5 of 5 people found the following review helpful
A brilliant, and defining take on the Beatles phenomenon!,
This review is from: Can't Buy Me Love: The Beatles, Britain, and America (Hardcover)
Way beyond being just another book about the Beatles, Gould's weighty tome is, as the sub-title (The Beatles, Britain & America) suggests, an equal-shares analysis of the revolutionary social, industrial and cultural events that occured in the two key geographical markets, that in turn generated the global Moptop phenomenon.
As much an investigation into the cementing of pop music potential, celebrity culture, and mass market appeal, as it is the tale of four lads that made some great music together, by laying open the state of mass media, art, and society in general during the 60s, into which he can then introduce the Beatles, Gould expertly recreates a controlled and well structured - and very well written - explosion of events that proves far more unintended and out of control than inherited media myth would have us believe.
In fact, by stating that the band were more of a lightening rod than freak of nature, Gould actually presents a highly compelling and well thought out formula of events - one, that as the Beatles myth ceases to rebalance itself - some uberfans or less well informed industry-fed (and lazy) journos might find painfully counter to their beliefs.
So, whilst the coming together of John, Paul, George and Ringo can truly be seen as a sparking of collective natural talent, it was in fact the pent-up powder keg of social, industrial and media developments post-WWII that actually casued the tremors. Blessed with unbelievably good fortune, the quartet's success was, as Gould repeatedly illustrates, more like a synergic Big Bang for our times, than the now self-perpetuating myth of Beatles as gods rising amongst mere mortals. And in doing so, helps refocus our attentions to the real sources of heat and light, force and effect during that time.
However, that's not to say Can't But Me Love is some kind of scientific exercise in spiritual debunking. Rather, it is a fascinating, and extremely enjoyable and revealing historical study of how our current age jolted into being during the Sixties, perpetuated by the gigantic tsumani the Beatles rode.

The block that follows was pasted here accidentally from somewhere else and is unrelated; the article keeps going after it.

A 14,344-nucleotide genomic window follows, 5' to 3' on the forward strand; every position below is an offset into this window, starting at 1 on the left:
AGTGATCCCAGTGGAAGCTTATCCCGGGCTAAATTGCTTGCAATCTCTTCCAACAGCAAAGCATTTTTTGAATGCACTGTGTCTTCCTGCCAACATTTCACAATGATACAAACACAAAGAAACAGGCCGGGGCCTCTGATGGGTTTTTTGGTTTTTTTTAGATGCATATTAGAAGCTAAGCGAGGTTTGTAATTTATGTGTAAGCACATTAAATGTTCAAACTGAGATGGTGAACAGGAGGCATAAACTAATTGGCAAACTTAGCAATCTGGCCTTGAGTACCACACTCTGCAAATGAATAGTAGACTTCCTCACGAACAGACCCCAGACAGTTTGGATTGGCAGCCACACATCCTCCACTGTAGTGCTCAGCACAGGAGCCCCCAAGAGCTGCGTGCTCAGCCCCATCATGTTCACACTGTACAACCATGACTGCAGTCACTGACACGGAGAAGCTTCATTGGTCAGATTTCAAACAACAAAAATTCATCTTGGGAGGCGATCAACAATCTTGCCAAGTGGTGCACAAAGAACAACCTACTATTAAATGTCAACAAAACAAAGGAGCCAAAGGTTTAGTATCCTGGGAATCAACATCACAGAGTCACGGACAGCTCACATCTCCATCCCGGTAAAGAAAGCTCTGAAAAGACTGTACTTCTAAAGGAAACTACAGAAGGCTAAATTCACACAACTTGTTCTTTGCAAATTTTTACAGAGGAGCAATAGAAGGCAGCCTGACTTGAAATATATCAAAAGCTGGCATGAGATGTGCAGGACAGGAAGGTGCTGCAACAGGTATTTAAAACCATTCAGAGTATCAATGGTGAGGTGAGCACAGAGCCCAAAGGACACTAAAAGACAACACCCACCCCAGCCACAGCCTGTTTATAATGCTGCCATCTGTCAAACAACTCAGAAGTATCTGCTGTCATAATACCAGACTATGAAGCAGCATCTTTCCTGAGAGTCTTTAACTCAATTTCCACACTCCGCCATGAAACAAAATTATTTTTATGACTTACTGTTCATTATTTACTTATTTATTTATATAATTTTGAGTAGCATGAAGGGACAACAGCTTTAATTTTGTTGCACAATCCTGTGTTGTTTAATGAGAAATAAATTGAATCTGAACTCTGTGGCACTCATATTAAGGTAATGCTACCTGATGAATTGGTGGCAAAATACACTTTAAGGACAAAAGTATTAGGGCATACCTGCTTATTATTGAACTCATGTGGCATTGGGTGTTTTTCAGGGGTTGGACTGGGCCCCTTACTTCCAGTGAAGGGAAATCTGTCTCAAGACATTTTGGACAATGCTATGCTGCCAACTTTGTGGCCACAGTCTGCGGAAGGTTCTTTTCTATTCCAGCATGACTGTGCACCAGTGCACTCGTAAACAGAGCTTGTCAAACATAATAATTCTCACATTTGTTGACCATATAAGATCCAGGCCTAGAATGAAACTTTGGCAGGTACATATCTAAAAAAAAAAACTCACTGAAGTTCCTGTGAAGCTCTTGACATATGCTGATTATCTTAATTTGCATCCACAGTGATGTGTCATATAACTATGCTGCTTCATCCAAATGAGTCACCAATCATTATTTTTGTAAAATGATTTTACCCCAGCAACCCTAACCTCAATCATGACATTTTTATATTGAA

And in doing so, Gould also enables us to see how they might have become sick of their band, being themselves more often than not propelled by forces beyond their control. So, whilst they undoubtedly provided a soundtrack of revolutionary, and highly creative musical expression, they also endured the beginning - and to some extent proved to be the apex, to which others would merely be retreads - of the now bittersweet concentric worlds of pop music evangelism, celebrity culture, and mass produced art redundancy, as we have come to know them.
A brilliant book, and one that should be read by anyone with more than a passing interest in the state of the world in which we life today: one that is equal parts joyous in the fruits of youth, great tunes and acts of fabulous imagination, but also polluted with hype and narcissism.
My only criticism is that Gould can get bogged down in musical terms at times, with too many references to triads and time signatures that left me excluded. But, for the sake of writing a truly brilliant record of the Beatles event, I think this is but a quibble - and one that shouldn't rob him of a five-star rating for 20 years of work very, very well done!